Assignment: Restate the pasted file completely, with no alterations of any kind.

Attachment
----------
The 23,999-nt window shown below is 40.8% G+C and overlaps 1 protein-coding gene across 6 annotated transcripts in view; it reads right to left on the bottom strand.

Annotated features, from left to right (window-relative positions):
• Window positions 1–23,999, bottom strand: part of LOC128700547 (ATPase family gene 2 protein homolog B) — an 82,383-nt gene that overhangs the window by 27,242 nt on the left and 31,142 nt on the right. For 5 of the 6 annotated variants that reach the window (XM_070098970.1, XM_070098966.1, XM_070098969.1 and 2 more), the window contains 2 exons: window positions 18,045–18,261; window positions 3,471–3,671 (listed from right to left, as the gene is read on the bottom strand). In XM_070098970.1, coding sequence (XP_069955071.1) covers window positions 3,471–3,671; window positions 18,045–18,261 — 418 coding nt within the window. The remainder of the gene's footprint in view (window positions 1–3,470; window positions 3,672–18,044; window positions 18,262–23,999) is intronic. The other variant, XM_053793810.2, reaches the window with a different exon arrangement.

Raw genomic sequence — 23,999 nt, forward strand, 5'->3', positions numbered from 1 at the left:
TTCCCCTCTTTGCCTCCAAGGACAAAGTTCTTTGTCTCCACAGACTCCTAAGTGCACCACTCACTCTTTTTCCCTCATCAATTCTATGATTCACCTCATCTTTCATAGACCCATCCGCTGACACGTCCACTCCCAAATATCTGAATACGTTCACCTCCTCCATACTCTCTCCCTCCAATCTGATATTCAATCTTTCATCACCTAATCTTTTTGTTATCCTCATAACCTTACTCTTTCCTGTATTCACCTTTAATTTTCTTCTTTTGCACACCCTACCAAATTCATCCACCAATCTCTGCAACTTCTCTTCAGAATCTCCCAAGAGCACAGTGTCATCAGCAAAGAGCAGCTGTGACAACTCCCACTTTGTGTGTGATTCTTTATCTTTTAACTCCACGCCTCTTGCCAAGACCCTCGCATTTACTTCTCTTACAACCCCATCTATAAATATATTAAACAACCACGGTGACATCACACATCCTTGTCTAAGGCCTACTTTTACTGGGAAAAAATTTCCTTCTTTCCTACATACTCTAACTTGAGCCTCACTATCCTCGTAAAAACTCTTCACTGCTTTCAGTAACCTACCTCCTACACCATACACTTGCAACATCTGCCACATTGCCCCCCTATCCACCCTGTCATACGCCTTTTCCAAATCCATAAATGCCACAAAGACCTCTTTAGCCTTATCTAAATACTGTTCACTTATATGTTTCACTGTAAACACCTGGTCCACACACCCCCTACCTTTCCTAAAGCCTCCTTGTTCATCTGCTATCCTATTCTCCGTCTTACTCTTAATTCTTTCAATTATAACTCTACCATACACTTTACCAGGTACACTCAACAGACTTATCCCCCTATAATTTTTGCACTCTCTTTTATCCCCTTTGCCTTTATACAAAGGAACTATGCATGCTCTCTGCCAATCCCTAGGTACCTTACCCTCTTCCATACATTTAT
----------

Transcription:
The 23,999-nt window shown below is 40.8% G+C and overlaps 1 protein-coding gene across 6 annotated transcripts in view; it reads right to left on the bottom strand.

Annotated features, from left to right (window-relative positions):
• Window positions 1–23,999, bottom strand: part of LOC128700547 (ATPase family gene 2 protein homolog B) — an 82,383-nt gene that overhangs the window by 27,242 nt on the left and 31,142 nt on the right. For 5 of the 6 annotated variants that reach the window (XM_070098970.1, XM_070098966.1, XM_070098969.1 and 2 more), the window contains 2 exons: window positions 18,045–18,261; window positions 3,471–3,671 (listed from right to left, as the gene is read on the bottom strand). In XM_070098970.1, coding sequence (XP_069955071.1) covers window positions 3,471–3,671; window positions 18,045–18,261 — 418 coding nt within the window. The remainder of the gene's footprint in view (window positions 1–3,470; window positions 3,672–18,044; window positions 18,262–23,999) is intronic. The other variant, XM_053793810.2, reaches the window with a different exon arrangement.

Raw genomic sequence — 23,999 nt, forward strand, 5'->3', positions numbered from 1 at the left:
TTCCCCTCTTTGCCTCCAAGGACAAAGTTCTTTGTCTCCACAGACTCCTAAGTGCACCACTCACTCTTTTTCCCTCATCAATTCTATGATTCACCTCATCTTTCATAGACCCATCCGCTGACACGTCCACTCCCAAATATCTGAATACGTTCACCTCCTCCATACTCTCTCCCTCCAATCTGATATTCAATCTTTCATCACCTAATCTTTTTGTTATCCTCATAACCTTACTCTTTCCTGTATTCACCTTTAATTTTCTTCTTTTGCACACCCTACCAAATTCATCCACCAATCTCTGCAACTTCTCTTCAGAATCTCCCAAGAGCACAGTGTCATCAGCAAAGAGCAGCTGTGACAACTCCCACTTTGTGTGTGATTCTTTATCTTTTAACTCCACGCCTCTTGCCAAGACCCTCGCATTTACTTCTCTTACAACCCCATCTATAAATATATTAAACAACCACGGTGACATCACACATCCTTGTCTAAGGCCTACTTTTACTGGGAAAAAATTTCCTTCTTTCCTACATACTCTAACTTGAGCCTCACTATCCTCGTAAAAACTCTTCACTGCTTTCAGTAACCTACCTCCTACACCATACACTTGCAACATCTGCCACATTGCCCCCCTATCCACCCTGTCATACGCCTTTTCCAAATCCATAAATGCCACAAAGACCTCTTTAGCCTTATCTAAATACTGTTCACTTATATGTTTCACTGTAAACACCTGGTCCACACACCCCCTACCTTTCCTAAAGCCTCCTTGTTCATCTGCTATCCTATTCTCCGTCTTACTCTTAATTCTTTCAATTATAACTCTACCATACACTTTACCAGGTACACTCAACAGACTTATCCCCCTATAATTTTTGCACTCTCTTTTATCCCCTTTGCCTTTATACAAAGGAACTATGCATGCTCTCTGCCAATCCCTAGGTACCTTACCCTCTTCCATACATTTAT